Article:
This article was previously published under Q297694
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create a new volume on a local disk.
plug in a removable disk with existing volumes.
plug in a removable drive (for example, a USB floppy drive or PCMCIA flash card).
add a physical hard disk or CD-ROM drive to your computer.
use Offline Files and specify items to be synchronized when you log on.
You may experience any of the following symptoms:
An existing mapped network drive is no longer available in Windows Explorer.
The new drive is not available in Windows Explorer.
The new drive appears in Windows Explorer, but when you open it the contents of the existing drive are displayed.
The existing drive appears in Windows Explorer, but when you open it the contents of the new drive are displayed.
After your computer starts, the network drive may be replaced by the new drive.
After you disconnect the new drive, the mapped network drive letter has the same logical drive letter that it had before you added the new drive.
You may receive the following error message when you start your computer:
The local device name is already in use.
Note The new device (or drive) may appear in Device Manager or the Disk Management console.
This behavior occurs if you map a network drive to the first available drive letter after the drive letters for the local volumes and CD-ROM drives. When you install a new device or volume, Mount Manager, which assigns drive letters to volumes, does not recognize the mapped network drive and assigns the next available drive letter to the new device or volume. This causes a collision with the existing mapped network drive.
A supported hotfix is available from Microsoft. However, this hotfix is intended to correct only the problem that is described in this article. Apply this hotfix only to systems that are experiencing this specific problem. This hotfix might receive additional testing. Therefore, if you are not severely affected by this problem, we recommend that you wait for the next software update that contains this hotfix.
If the hotfix is available for download, there is a "Hotfix download available" section at the top of this Knowledge Base article. If this section does not appear, contact Microsoft Customer Service and Support to obtain the hotfix.
Note If additional issues occur or if any troubleshooting is required, you might have to create a separate service request. The usual support costs will apply to additional support questions and issues that do not qualify for this specific hotfix. For a complete list of Microsoft Customer Service and Support telephone numbers or to create a separate service request, visit the following Microsoft Web site:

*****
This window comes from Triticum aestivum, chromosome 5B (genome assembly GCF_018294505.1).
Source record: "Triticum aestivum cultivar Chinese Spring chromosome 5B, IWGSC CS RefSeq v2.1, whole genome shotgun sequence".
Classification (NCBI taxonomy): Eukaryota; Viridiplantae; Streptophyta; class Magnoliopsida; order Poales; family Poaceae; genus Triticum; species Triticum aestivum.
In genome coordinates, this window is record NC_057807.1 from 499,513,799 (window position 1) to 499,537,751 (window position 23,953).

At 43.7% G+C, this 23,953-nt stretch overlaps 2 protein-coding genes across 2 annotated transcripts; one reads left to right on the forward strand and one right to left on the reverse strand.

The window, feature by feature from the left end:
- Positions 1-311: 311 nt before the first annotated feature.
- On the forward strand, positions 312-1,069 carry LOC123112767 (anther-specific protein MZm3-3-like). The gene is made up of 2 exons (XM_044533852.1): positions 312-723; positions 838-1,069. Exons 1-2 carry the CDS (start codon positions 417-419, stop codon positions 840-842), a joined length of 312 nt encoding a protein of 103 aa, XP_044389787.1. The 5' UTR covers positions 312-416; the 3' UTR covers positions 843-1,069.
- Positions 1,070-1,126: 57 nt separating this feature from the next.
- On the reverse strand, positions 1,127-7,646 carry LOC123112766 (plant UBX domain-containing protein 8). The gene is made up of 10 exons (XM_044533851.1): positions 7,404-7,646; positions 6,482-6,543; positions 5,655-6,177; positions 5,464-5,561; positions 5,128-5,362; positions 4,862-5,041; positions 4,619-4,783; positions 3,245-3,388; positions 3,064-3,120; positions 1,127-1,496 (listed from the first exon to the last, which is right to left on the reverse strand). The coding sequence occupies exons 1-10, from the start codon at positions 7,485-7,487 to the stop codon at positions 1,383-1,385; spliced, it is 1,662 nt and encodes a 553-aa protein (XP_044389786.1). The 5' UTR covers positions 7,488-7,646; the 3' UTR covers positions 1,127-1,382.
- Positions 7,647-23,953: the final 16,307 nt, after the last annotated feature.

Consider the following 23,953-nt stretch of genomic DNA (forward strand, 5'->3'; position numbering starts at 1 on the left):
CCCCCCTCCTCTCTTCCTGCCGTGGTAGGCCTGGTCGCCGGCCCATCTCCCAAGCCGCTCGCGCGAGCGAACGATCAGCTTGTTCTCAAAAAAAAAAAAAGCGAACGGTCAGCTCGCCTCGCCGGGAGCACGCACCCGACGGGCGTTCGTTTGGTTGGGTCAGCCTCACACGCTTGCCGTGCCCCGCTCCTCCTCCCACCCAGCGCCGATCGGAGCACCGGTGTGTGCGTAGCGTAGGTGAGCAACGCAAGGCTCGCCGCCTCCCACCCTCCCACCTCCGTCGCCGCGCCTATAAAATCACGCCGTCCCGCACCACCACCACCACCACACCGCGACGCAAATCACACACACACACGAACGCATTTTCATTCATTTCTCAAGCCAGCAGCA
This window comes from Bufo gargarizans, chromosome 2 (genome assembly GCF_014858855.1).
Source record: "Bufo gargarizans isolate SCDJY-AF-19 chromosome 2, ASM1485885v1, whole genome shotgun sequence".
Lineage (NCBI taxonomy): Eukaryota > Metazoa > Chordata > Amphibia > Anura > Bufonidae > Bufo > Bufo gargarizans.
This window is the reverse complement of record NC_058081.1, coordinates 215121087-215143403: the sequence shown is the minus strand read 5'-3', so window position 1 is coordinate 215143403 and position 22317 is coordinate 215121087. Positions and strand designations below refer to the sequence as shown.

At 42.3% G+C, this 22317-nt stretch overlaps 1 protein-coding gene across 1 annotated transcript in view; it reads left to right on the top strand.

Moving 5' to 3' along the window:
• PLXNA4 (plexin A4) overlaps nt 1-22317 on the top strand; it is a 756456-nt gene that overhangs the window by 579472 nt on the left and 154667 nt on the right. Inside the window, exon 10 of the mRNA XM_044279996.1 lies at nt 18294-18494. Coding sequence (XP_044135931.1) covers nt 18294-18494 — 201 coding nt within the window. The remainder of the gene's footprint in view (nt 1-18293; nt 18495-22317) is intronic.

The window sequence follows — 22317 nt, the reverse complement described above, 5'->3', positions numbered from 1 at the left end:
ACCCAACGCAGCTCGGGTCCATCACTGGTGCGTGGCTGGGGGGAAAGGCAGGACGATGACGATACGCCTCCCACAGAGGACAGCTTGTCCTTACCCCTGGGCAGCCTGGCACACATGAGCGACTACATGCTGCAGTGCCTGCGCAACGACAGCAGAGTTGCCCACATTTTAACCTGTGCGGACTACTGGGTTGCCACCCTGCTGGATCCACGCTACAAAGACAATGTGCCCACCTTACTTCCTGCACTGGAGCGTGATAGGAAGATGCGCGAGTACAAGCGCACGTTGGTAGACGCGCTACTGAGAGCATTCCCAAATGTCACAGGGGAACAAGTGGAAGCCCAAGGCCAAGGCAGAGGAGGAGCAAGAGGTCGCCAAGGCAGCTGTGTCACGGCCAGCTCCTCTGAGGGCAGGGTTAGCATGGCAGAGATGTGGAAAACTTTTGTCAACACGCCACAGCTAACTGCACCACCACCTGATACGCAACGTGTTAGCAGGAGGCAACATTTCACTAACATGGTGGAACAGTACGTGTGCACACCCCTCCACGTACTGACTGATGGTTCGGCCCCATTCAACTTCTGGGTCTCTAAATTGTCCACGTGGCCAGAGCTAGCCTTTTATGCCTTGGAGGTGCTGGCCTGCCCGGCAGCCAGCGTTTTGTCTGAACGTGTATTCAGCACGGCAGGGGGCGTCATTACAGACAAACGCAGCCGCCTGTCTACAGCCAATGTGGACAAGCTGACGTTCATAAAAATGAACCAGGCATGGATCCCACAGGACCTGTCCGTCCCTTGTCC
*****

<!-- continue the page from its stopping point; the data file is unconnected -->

Note The "Hotfix download available" form displays the languages for which the hotfix is available. If you do not see your language, it is because a hotfix is not available for that language.
To apply this hotfix, you must have Windows XP Service Pack 2 installed on the computer.
You have to restart the computer after you apply this hotfix.
Hotfix replacement information
This hotfix does not replace any other previously released hotfixes.
The English version of this hotfix has the file attributes (or later file attributes) that are listed in the following table. The dates and times for these files are listed in Coordinated Universal Time (UTC). When you view the file information, it is converted to local time. To find the difference between UTC and local time, use the Time Zone tab in the Date and Time item in Control Panel.
Windows XP with SP2, x86-based versions
To prevent this issue from occurring, when you map a network drive, assign the highest available drive letter to the mapped network drive.
To work around this issue if the new volume appears in Disk Management, specify a different drive letter for the new device or volume. To do this, follow these steps:
Right-click My Computer, and then click Manage.
Under Computer Management (Local), click Disk Management.
In the list of drives in the right pane, right-click the new drive and then click Change Drive Letter and Path(s).
Click Change, and in the drop-down box, select a drive letter for the new drive that is not assigned to a mapped network drive.
Click OK, and then click OK again.
Both the mapped network drives and the recently installed drive appear in Windows Explorer.
Microsoft has confirmed that this is a problem in the Microsoft products that are listed in the "Applies to" section.
By default, Windows XP assigns mapped network drives to the highest available drive letter, starting with drive Z, to avoid drive letter collisions. However, by default, Windows 2000 assigns mapped network drives to the next available drive letter after the drive letters that are assigned to local volumes and CD-ROM drives.
After you install this hotfix, new drives that are attached to the system for the first time are assigned the next available drive letter from all local or mapped network drives. After a drive is attached to the system, the drive uses the same drive letter every time that the drive is reattached even if the drive letter was reused to map a network drive. However, if the drive letter was reused to map a network drive, a conflict with the drive letter occurs. This conflict can cause the drive to be unavailable.
Offline Files (CSC) synchronization maps a temporary drive to the first available drive letter. If a logon script uses the same drive letter for mapping a network drive, you receive the following error message:
error 85: The local device name is already in use.